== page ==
Soul food in Scottsdale? Praise the Lord, yes. While this stuff is slick, served in spotless gray, red and black surroundings with a Coca-Cola decor under piped-in jazz, it's down-home delicious.
Opened in early March, the former bagel shop/strip-mall enterprise is owned by chief cook and bottle washer Sidney Terry. School's out, and it's not uncommon to be greeted by his brood of children, skillfully balancing restaurant work with bantering among their just-cruisin'-by school buddies. It's a fun, upbeat atmosphere.
I love restaurants where I can say, "Just give me one of everything." There's nothing worse for a food fanatic than feeling like she has missed that one earth-shattering dish, that one special concoction that could have changed life forever.
Marcella's is one of those places, and better yet, one of those "everything is really delicious" restaurants. Pickings are slim, limited to chicken, ribs and fish, but whatever your choice, this eatery will leave you happy.
Baked chicken soaks in broth while waiting to be plated, rendering joyously moist, full-flavored poultry (I even eat the skin, it's that marvelous). Four big slabs of barbecued pork ribs, meanwhile, have me second-guessing about bringing leftover bones home to my dog; perhaps there's yet the tiniest salty meat to be gleaned under the nicely not-too-sweet sauce.
And the fish, our choice of cod or catfish, is so delightful I pretend to forget to share with my companion. Flaky, tender fish, crisp batter, no bones and a dollop of minutes-fresh tartar sauce -- what could be better?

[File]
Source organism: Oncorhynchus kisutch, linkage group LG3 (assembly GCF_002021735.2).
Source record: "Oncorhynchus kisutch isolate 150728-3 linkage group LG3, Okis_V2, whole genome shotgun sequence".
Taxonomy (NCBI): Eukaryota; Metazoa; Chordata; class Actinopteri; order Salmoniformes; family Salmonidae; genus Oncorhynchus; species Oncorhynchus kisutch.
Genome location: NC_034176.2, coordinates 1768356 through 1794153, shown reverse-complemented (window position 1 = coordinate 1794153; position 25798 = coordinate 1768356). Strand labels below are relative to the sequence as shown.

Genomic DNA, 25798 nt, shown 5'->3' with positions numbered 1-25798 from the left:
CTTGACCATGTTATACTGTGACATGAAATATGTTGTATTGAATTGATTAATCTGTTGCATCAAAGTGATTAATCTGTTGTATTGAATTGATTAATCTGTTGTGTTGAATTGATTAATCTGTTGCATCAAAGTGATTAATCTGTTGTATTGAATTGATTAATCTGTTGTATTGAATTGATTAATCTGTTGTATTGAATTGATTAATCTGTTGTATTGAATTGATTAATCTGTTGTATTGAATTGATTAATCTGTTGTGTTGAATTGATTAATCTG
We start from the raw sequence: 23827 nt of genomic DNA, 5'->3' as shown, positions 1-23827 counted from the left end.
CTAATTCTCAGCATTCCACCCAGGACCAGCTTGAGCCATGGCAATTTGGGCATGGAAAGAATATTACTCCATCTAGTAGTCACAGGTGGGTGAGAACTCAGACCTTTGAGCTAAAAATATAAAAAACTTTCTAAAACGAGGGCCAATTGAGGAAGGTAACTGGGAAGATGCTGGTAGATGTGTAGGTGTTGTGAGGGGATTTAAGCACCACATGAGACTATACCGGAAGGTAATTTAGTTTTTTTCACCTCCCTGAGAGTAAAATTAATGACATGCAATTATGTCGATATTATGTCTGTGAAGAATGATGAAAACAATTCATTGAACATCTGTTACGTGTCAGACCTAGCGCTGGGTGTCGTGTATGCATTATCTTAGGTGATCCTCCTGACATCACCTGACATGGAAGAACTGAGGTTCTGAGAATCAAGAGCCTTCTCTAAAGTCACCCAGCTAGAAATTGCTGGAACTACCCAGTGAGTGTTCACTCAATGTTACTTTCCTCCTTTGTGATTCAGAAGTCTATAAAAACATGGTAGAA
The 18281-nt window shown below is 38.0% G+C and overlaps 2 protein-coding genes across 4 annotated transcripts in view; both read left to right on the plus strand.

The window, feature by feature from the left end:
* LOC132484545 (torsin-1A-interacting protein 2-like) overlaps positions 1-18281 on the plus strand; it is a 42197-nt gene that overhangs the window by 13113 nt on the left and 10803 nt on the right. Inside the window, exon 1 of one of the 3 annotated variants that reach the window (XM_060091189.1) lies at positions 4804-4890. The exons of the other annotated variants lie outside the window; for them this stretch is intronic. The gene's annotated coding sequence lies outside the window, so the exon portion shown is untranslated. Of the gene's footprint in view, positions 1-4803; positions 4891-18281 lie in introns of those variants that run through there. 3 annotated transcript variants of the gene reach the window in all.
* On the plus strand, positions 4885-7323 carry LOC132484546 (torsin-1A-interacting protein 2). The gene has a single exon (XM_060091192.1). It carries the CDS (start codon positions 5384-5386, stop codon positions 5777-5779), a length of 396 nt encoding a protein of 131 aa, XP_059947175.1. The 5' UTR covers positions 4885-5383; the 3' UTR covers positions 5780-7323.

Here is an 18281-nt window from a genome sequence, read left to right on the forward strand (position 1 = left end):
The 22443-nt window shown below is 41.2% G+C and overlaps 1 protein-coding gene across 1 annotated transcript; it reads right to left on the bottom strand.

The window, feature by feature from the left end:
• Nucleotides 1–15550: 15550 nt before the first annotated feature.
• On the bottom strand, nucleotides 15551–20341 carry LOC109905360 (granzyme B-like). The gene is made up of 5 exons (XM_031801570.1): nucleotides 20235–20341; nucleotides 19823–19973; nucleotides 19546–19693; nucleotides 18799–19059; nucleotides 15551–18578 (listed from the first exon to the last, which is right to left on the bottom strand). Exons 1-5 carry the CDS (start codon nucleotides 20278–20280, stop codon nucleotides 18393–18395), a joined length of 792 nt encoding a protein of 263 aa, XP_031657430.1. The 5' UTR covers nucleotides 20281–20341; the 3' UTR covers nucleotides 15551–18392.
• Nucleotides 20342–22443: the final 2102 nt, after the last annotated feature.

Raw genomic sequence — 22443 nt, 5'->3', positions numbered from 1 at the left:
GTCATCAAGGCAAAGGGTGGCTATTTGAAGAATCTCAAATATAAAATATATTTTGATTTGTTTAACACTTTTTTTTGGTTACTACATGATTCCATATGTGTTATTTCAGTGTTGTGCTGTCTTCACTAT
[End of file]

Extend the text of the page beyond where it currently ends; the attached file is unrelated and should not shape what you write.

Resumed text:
How about Marcella's side dishes? I'm an instant fan of Terry's homemade macaroni and cheese, Cheddary rich with a bubbled edge. French fries are what such spuds aspire to be: light, salty and goosed when we dip them in our own concoction of ketchup spiced with Tabasco. Soft steamed cabbage is bliss, blending kale with slices of real garlic in its own broth -- my companion tries to hide the dish from me in the huge jumble of plates on our table, but no such luck.
Even no-fuss items like coleslaw, corn on the cob, corn muffins and baked beans show true home-kitchen care. The only item I don't care for? Mashed potatoes that over several visits are equally watery and pasty.
Marcella's sweet potato pie brings this soul-food experience home. It's pumpkin-pie orange, made with light syrup and ever so subtly dashed with nutmeg.
Hart & Soul, 2019 East Broadway, Phoenix, 602-276-4255. Hours: Lunch and dinner, Monday through Friday, noon to 6 p.m.
I'm not at Hart & Soul 10 seconds before I know I'm going to like the place. There are bars on the windows of this rickety little wooden shop in a crumbling residential area. The front door is a steel screen. The ordering counter is glassed off (bulletproof, I imagine).